Spate of balcony falls involving children prompts Japan govt to issue safety call

Yomiuri Shimbun file photo
Tokyo Fire Department

To help prevent serious accidents, the Consumer Affairs Agency is calling on people to ensure young children cannot climb onto furniture or other items placed on balconies.

In recent years, there has been a large number of such incidents across the country — mostly involving apartment blocks — as people ventilate their homes amid warmer weather and the coronavirus pandemic.

On March 16, a 2-year-old boy was found in a condominium parking lot in Moriyama, Shiga Prefecture. He was later confirmed dead. The prefectural police believe the boy climbed over the about 1-meter-high balcony handrail of his fourth-floor apartment.

According to the police, the boy had been with his mother, but she was quoted as saying she “dozed off in a different room … and lost sight of him.” The window leading to the balcony was locked, but the boy had recently learned how to open it by himself, the mother said.

Between 2017 and 2021, the Tokyo Fire Department registered 62 accidents in which children age 5 or younger fell from the second or higher floors. The Osaka Municipal Fire Department dealt with 12 such incidents during the same 5-year period.

These accidents tend to occur more frequently in early summer and autumn when people open windows and doors, rather than use air-conditioners. The agency analyzed 70 falls involving children between 2015 and 2019 that were logged by the Tokyo Fire Department. Of these, 19 (or 27%) occurred in May and June, while 21 (or 30%) occurred in September and October — nearly 60% of these accidents occurred during these four months.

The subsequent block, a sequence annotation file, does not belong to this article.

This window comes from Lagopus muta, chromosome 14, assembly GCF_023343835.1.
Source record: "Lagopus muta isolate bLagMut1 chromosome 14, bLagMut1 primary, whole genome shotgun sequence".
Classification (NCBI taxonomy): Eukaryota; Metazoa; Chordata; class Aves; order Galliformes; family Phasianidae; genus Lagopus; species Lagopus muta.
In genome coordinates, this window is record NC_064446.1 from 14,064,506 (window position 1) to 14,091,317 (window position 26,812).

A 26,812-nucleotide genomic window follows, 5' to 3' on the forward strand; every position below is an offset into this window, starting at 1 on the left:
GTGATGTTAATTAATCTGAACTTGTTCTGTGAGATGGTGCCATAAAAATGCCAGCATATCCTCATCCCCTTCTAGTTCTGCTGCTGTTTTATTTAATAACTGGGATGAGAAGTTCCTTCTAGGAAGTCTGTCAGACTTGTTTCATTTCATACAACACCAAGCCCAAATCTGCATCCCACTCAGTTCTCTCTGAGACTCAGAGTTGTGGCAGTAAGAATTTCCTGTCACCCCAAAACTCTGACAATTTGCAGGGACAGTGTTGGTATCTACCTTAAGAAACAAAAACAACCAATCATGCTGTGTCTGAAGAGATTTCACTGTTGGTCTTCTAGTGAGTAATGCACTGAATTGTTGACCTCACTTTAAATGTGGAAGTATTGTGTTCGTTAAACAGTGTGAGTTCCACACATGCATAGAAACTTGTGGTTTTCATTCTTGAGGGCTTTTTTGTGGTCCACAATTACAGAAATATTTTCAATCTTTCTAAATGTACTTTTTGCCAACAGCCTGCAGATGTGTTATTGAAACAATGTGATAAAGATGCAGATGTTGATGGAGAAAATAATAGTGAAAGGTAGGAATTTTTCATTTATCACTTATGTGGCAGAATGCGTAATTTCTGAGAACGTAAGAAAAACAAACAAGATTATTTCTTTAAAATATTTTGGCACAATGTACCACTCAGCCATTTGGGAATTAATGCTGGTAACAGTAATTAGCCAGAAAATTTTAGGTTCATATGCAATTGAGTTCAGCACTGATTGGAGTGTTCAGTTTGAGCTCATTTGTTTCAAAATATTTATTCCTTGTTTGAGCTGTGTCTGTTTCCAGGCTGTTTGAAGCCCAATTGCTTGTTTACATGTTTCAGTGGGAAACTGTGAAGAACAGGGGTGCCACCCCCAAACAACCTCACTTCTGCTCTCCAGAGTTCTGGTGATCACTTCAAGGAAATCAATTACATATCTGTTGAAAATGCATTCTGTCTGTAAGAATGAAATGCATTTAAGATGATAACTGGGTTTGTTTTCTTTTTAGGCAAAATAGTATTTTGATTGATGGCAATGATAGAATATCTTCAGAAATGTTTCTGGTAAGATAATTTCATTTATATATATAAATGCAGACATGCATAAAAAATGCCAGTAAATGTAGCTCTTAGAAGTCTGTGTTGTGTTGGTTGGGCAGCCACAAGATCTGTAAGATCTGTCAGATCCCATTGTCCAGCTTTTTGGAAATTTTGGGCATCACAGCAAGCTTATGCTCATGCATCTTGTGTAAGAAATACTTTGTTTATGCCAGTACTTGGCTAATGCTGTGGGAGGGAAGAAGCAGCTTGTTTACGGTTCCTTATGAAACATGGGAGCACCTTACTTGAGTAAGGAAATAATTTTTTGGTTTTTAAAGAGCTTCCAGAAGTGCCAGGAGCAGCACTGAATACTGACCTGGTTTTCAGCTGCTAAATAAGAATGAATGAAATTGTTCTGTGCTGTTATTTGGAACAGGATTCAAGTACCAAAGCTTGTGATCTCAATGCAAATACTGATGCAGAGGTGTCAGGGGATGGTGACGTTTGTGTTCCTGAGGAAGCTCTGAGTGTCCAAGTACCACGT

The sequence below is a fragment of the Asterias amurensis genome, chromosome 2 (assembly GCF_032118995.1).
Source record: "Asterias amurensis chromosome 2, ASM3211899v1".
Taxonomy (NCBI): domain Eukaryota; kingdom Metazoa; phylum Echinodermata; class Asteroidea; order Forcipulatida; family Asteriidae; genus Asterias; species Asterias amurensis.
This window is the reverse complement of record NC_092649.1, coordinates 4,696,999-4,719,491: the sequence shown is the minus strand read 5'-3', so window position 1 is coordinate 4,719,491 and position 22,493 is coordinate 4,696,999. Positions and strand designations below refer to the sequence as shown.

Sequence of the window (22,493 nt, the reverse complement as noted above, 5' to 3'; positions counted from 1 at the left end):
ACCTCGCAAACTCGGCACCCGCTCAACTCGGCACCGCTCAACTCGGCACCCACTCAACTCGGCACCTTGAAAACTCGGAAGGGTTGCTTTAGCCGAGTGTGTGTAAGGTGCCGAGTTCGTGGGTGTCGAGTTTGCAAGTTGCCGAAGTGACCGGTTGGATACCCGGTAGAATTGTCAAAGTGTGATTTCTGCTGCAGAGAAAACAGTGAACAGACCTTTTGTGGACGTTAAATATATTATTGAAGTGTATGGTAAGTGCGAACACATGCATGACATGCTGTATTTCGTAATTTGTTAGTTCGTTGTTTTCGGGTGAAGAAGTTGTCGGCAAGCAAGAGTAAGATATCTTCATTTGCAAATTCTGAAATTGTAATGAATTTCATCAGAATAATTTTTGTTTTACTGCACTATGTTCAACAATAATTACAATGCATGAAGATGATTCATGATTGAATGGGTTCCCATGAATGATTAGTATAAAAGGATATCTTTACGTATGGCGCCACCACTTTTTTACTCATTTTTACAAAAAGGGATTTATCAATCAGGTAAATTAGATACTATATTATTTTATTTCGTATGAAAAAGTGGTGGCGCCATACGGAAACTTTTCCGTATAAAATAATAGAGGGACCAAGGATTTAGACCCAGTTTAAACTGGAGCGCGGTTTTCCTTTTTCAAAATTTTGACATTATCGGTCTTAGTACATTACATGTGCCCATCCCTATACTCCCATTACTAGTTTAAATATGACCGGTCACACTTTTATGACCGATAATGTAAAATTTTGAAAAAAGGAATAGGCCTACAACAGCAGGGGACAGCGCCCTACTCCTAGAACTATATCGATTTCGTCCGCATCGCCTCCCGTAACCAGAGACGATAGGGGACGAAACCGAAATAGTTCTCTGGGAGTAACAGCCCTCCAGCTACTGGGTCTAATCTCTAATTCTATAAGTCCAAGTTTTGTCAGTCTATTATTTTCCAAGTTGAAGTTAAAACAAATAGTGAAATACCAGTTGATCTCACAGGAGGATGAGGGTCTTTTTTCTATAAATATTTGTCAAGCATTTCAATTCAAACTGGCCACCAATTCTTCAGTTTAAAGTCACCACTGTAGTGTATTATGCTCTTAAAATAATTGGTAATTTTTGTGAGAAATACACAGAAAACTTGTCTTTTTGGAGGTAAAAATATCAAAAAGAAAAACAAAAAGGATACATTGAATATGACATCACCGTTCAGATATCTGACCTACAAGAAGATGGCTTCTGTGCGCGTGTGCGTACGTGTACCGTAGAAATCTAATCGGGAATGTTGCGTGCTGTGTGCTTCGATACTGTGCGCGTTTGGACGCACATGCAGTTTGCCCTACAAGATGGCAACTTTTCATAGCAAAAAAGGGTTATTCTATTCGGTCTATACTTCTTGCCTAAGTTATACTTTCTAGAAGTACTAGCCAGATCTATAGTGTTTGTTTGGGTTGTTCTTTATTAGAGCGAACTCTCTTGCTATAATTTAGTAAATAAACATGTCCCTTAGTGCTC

People have been opening windows more often to ventilate rooms amid the coronavirus pandemic. There has also been a rise in the popularity of “veranping” — a portmanteau term that combines the words “veranda” and “camping” — wherein people place tables and chairs on a veranda or a balcony to relax, rather than spending leisure time outside the home. However, an agency official cautioned, “People shouldn’t leave [such items] out there, and should put them away after use.”

To prevent falls, objects that can be stood on or climbed onto should never be placed near balcony handrails or walls. Even items such as air-conditioner exterior units or plant pots are potentially dangerous for young children, the agency official said. Fitting an extra lock high up a doorway can be an effective way to stop children accessing balconies and verandas unsupervised.

‘10-seconds or less’

Some observers say the Building Standards Law is not strict enough. The law stipulates that apartment-block balcony handrails should be at least 1.1-meter high, except for the first floor. However, average four-year-olds are about 1-meter tall.

In an experiment conducted last November by nonprofit Tokyo-based child-safety organization Safe Kids Japan, 89 of 116 (or more than 70%) of children ages 3 to 6 were able to climb a 1.2-meter-high handrail unassisted.

“Children can climb a handrail in just 10 seconds, and even quicker if there’s something to stand on,” said Mikiko Oono, a board member at the NPO and a researcher at the National Institute of Advanced Industrial Science and Technology. “The central government should consider taking measures, including a review of the present standards.”